But if I had done that, and I’d forgotten about it, and I’d been reminded of it, and after being reminded I still didn’t remember it, I’d at least have the decency and goodness to feel properly ashamed.  I would certainly not try and make excuses for it. I would not try and justify it.  I would absolutely not laugh about it on national television when interviewed. 

Mitt Romney wasn’t the only boy involved in that dorm incident that day. He was one of what one witness reported as “a posse”.  And then there were the dozen or so boys who stood in the hallway and watched the event without intervening.  When interviewed later, one member of that posse reported that the attack was “vicious”, and another reported that he deeply regretted the incident and looks back on it today with the utmost shame. Thirty years after the hair-cutting incident, David Seed, one of the boys who witnessed the event ran into John Lauber, the victim, in an airport and apologized on the spot for not doing more to stop it, he felt so bad.  Seed says Lauber (who died of cancer in 2004) recalled that the incident was “horrible”.

Seed had the decency to feel genuinely regretful and remorseful, not because he participated, but because he failed to intervene.  As well he should. Because, remember, remorse and regret are teaching tools.  In the 80s, our parents tried to raise us in a “guilt-proof” world. Their way of escaping the dictums of too-constraining religious precepts about saints and sinners was to invent the “Me Decade”, where there were no sinners and everyone was a saint. But sometimes, guilt is an absolutely appropriate response. Like, say, when you’re actually guilty.

When Fox News talking head Neal Cavuto confronted Romney in a phone interview with the bullying incident, Romney's response was similar to the response he gave when Chris Wallace (also from Fox) confronted him about the Irish Setter-on-the-car-roof moment:He chuckled in amusement.  "Dog on the roof." Hilarious.  "Forcibly whacking off the hair of a younger classmate." Uproarious. (To their respective credit, both Cavuto and Wallace had the decency to look properly taken aback by the inappropriate reaction to the recollections.)

Governor Romney has no guilt. He has no shame.  Maybe he was raised that way.  Maybe was raised to believe that everything he did was above reproach, beyond reproof. I don't know.  All I know is that, in many ways, Romney makes George W. Bush look like Albert Schweitzer.  By offering him up as their intended candidate, the Republican Party is backsliding. And their lukewarm reception to Romney gives every indication that they know it, and they're as uncomfortable with the concept as our side is.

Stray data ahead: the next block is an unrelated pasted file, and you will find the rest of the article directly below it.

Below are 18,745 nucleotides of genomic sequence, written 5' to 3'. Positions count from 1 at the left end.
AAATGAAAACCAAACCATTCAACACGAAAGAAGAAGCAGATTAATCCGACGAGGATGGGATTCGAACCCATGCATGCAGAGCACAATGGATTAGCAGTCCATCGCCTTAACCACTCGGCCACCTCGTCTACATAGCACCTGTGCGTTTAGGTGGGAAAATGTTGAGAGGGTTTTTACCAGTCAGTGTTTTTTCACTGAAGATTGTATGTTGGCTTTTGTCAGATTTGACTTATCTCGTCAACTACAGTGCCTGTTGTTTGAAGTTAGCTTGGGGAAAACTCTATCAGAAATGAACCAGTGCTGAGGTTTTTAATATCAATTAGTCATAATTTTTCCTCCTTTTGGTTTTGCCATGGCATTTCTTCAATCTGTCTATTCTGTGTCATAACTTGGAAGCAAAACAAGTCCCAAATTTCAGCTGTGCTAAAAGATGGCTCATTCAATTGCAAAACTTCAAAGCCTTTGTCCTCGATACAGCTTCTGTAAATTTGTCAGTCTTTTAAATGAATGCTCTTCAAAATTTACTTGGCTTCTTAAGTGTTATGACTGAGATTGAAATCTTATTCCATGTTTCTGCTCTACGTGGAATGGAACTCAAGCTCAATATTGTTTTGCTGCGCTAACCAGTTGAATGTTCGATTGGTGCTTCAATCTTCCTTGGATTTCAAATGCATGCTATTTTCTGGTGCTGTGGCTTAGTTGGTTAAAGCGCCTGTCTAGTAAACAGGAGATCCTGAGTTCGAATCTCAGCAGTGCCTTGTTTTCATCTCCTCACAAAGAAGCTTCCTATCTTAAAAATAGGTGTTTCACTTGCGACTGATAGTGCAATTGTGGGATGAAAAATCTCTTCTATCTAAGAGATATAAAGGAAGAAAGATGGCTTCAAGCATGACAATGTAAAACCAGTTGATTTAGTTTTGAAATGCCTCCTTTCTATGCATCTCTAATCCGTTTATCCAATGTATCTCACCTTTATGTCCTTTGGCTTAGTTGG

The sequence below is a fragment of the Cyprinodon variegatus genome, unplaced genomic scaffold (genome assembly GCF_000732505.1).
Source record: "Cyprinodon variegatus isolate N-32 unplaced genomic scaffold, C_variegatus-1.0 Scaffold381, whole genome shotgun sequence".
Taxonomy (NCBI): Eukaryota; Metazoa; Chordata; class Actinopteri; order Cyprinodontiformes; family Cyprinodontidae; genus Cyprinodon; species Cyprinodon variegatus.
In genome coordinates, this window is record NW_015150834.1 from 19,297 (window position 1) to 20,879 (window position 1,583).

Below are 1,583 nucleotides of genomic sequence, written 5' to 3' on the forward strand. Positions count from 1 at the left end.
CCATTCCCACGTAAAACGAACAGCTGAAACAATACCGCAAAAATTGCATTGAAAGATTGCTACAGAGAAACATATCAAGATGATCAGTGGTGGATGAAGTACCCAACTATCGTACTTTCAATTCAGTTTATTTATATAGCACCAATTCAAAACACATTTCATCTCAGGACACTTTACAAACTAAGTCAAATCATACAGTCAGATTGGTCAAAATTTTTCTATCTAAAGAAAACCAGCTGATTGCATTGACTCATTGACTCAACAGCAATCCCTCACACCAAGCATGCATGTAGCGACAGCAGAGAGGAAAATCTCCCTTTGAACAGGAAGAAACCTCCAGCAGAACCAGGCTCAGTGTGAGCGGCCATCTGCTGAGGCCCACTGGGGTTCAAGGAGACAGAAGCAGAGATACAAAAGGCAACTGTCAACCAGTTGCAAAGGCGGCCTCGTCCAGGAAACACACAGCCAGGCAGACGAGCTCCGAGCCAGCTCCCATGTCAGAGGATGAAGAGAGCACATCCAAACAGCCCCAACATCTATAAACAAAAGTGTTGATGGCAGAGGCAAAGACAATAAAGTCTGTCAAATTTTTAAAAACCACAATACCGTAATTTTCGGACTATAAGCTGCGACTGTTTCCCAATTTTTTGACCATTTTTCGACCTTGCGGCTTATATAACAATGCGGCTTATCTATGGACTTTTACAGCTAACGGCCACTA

The late Randy Pausch said in his famous “Last Lecture”: “A good apology has three parts: 1) ‘I’m sorry’; 2) ‘I was wrong’; and 3) ‘What can I do to make it better?’” Truer words were never spoken. Though it might seem that an unconditional apology, offered decades after a transgression, might be too little, too late, in many cases, it can be a healing, transformative moment, for both the giver and receiver, especially if the unconditional apology is followed by an unconditional absolution. 

I don’t think anyone who has ever been a teenager would have held Romney’s actions almost 50 years ago against him, if he’d simply owned them and apologized unconditionally and sincerely. We’ve all been there.  But Romney does nothing without condition, and nothing in true, unadorned sincerity.  His actions 48 years ago disturb me less than his actions in the past 48 hours. Romney is a man who cannot see that the pain and loss of others are not insignificant and not an amusement.  He is unable to empathize or sympathize on even the most basic level. We have a name for someone like that.

"Malignant narcissist."

How can we entertain the thought - even for a moment - of making one President?













No comments:

Post a Comment

All comments subject to moderation. Anonymous comments will not be approved.